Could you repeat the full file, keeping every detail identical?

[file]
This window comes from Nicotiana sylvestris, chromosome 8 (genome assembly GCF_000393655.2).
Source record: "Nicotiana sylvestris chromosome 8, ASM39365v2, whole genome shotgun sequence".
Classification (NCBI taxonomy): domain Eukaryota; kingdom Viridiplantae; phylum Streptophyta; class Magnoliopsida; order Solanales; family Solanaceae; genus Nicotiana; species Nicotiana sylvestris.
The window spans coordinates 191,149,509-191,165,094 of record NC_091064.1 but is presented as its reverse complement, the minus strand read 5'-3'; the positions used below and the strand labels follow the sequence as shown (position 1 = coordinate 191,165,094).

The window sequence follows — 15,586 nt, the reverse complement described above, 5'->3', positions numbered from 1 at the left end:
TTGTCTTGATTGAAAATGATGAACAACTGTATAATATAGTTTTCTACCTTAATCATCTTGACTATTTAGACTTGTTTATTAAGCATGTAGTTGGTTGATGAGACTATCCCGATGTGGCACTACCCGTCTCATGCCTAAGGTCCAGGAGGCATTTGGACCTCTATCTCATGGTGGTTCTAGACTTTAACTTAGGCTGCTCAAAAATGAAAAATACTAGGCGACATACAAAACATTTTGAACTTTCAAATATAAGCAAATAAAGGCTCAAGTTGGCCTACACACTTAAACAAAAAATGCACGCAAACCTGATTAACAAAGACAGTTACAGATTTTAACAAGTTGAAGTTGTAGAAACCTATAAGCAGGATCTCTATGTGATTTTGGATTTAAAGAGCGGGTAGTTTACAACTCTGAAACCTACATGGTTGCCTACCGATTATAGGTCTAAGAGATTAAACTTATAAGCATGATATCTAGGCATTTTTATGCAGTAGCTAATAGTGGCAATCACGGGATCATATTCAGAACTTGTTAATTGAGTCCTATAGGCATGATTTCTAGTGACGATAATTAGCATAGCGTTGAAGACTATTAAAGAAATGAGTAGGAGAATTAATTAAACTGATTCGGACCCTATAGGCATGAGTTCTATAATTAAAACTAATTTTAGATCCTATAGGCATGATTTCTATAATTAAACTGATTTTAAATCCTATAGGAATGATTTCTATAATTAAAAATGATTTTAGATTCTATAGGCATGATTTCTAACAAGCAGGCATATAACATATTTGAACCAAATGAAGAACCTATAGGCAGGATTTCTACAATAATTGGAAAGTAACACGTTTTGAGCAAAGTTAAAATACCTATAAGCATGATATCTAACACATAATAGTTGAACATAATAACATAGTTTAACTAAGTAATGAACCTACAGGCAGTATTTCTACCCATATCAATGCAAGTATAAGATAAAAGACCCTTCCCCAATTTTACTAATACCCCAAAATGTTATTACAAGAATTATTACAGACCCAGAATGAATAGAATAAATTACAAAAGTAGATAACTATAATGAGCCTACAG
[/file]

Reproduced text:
This window comes from Nicotiana sylvestris, chromosome 8 (genome assembly GCF_000393655.2).
Source record: "Nicotiana sylvestris chromosome 8, ASM39365v2, whole genome shotgun sequence".
Classification (NCBI taxonomy): domain Eukaryota; kingdom Viridiplantae; phylum Streptophyta; class Magnoliopsida; order Solanales; family Solanaceae; genus Nicotiana; species Nicotiana sylvestris.
The window spans coordinates 191,149,509-191,165,094 of record NC_091064.1 but is presented as its reverse complement, the minus strand read 5'-3'; the positions used below and the strand labels follow the sequence as shown (position 1 = coordinate 191,165,094).

The window sequence follows — 15,586 nt, the reverse complement described above, 5'->3', positions numbered from 1 at the left end:
TTGTCTTGATTGAAAATGATGAACAACTGTATAATATAGTTTTCTACCTTAATCATCTTGACTATTTAGACTTGTTTATTAAGCATGTAGTTGGTTGATGAGACTATCCCGATGTGGCACTACCCGTCTCATGCCTAAGGTCCAGGAGGCATTTGGACCTCTATCTCATGGTGGTTCTAGACTTTAACTTAGGCTGCTCAAAAATGAAAAATACTAGGCGACATACAAAACATTTTGAACTTTCAAATATAAGCAAATAAAGGCTCAAGTTGGCCTACACACTTAAACAAAAAATGCACGCAAACCTGATTAACAAAGACAGTTACAGATTTTAACAAGTTGAAGTTGTAGAAACCTATAAGCAGGATCTCTATGTGATTTTGGATTTAAAGAGCGGGTAGTTTACAACTCTGAAACCTACATGGTTGCCTACCGATTATAGGTCTAAGAGATTAAACTTATAAGCATGATATCTAGGCATTTTTATGCAGTAGCTAATAGTGGCAATCACGGGATCATATTCAGAACTTGTTAATTGAGTCCTATAGGCATGATTTCTAGTGACGATAATTAGCATAGCGTTGAAGACTATTAAAGAAATGAGTAGGAGAATTAATTAAACTGATTCGGACCCTATAGGCATGAGTTCTATAATTAAAACTAATTTTAGATCCTATAGGCATGATTTCTATAATTAAACTGATTTTAAATCCTATAGGAATGATTTCTATAATTAAAAATGATTTTAGATTCTATAGGCATGATTTCTAACAAGCAGGCATATAACATATTTGAACCAAATGAAGAACCTATAGGCAGGATTTCTACAATAATTGGAAAGTAACACGTTTTGAGCAAAGTTAAAATACCTATAAGCATGATATCTAACACATAATAGTTGAACATAATAACATAGTTTAACTAAGTAATGAACCTACAGGCAGTATTTCTACCCATATCAATGCAAGTATAAGATAAAAGACCCTTCCCCAATTTTACTAATACCCCAAAATGTTATTACAAGAATTATTACAGACCCAGAATGAATAGAATAAATTACAAAAGTAGATAACTATAATGAGCCTACAG